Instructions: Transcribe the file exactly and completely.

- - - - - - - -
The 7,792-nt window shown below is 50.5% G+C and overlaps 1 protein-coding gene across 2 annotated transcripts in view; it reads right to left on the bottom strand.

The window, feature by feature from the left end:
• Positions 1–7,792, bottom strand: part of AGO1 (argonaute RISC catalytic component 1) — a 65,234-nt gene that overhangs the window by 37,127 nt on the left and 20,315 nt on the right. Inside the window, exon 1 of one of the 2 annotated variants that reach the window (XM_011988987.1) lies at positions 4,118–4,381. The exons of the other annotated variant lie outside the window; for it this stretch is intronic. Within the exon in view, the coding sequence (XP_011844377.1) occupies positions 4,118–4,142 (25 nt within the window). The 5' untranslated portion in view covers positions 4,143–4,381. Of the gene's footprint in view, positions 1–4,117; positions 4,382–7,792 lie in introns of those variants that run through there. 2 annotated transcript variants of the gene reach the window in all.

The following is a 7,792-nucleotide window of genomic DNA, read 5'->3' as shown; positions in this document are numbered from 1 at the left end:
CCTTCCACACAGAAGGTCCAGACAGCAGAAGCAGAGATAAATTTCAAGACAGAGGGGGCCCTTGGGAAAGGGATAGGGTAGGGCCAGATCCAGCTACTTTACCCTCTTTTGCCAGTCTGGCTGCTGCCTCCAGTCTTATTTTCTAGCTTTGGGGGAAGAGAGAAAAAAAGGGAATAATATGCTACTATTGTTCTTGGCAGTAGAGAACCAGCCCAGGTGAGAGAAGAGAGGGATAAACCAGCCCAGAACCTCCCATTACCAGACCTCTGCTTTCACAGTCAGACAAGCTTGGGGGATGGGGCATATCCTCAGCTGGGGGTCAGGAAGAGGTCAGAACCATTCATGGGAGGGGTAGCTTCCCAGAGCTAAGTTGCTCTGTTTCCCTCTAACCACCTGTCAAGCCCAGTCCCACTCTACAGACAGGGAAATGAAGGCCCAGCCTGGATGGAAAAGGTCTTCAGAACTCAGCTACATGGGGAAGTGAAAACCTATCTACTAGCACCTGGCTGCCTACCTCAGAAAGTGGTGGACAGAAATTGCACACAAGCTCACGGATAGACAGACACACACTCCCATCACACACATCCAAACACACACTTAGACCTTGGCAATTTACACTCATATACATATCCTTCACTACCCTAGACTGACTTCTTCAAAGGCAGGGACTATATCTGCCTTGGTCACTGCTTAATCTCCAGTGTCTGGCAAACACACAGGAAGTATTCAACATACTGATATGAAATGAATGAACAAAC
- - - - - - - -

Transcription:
The 7,792-nt window shown below is 50.5% G+C and overlaps 1 protein-coding gene across 2 annotated transcripts in view; it reads right to left on the bottom strand.

The window, feature by feature from the left end:
• Positions 1–7,792, bottom strand: part of AGO1 (argonaute RISC catalytic component 1) — a 65,234-nt gene that overhangs the window by 37,127 nt on the left and 20,315 nt on the right. Inside the window, exon 1 of one of the 2 annotated variants that reach the window (XM_011988987.1) lies at positions 4,118–4,381. The exons of the other annotated variant lie outside the window; for it this stretch is intronic. Within the exon in view, the coding sequence (XP_011844377.1) occupies positions 4,118–4,142 (25 nt within the window). The 5' untranslated portion in view covers positions 4,143–4,381. Of the gene's footprint in view, positions 1–4,117; positions 4,382–7,792 lie in introns of those variants that run through there. 2 annotated transcript variants of the gene reach the window in all.

The following is a 7,792-nucleotide window of genomic DNA, read 5'->3' as shown; positions in this document are numbered from 1 at the left end:
CCTTCCACACAGAAGGTCCAGACAGCAGAAGCAGAGATAAATTTCAAGACAGAGGGGGCCCTTGGGAAAGGGATAGGGTAGGGCCAGATCCAGCTACTTTACCCTCTTTTGCCAGTCTGGCTGCTGCCTCCAGTCTTATTTTCTAGCTTTGGGGGAAGAGAGAAAAAAAGGGAATAATATGCTACTATTGTTCTTGGCAGTAGAGAACCAGCCCAGGTGAGAGAAGAGAGGGATAAACCAGCCCAGAACCTCCCATTACCAGACCTCTGCTTTCACAGTCAGACAAGCTTGGGGGATGGGGCATATCCTCAGCTGGGGGTCAGGAAGAGGTCAGAACCATTCATGGGAGGGGTAGCTTCCCAGAGCTAAGTTGCTCTGTTTCCCTCTAACCACCTGTCAAGCCCAGTCCCACTCTACAGACAGGGAAATGAAGGCCCAGCCTGGATGGAAAAGGTCTTCAGAACTCAGCTACATGGGGAAGTGAAAACCTATCTACTAGCACCTGGCTGCCTACCTCAGAAAGTGGTGGACAGAAATTGCACACAAGCTCACGGATAGACAGACACACACTCCCATCACACACATCCAAACACACACTTAGACCTTGGCAATTTACACTCATATACATATCCTTCACTACCCTAGACTGACTTCTTCAAAGGCAGGGACTATATCTGCCTTGGTCACTGCTTAATCTCCAGTGTCTGGCAAACACACAGGAAGTATTCAACATACTGATATGAAATGAATGAACAAAC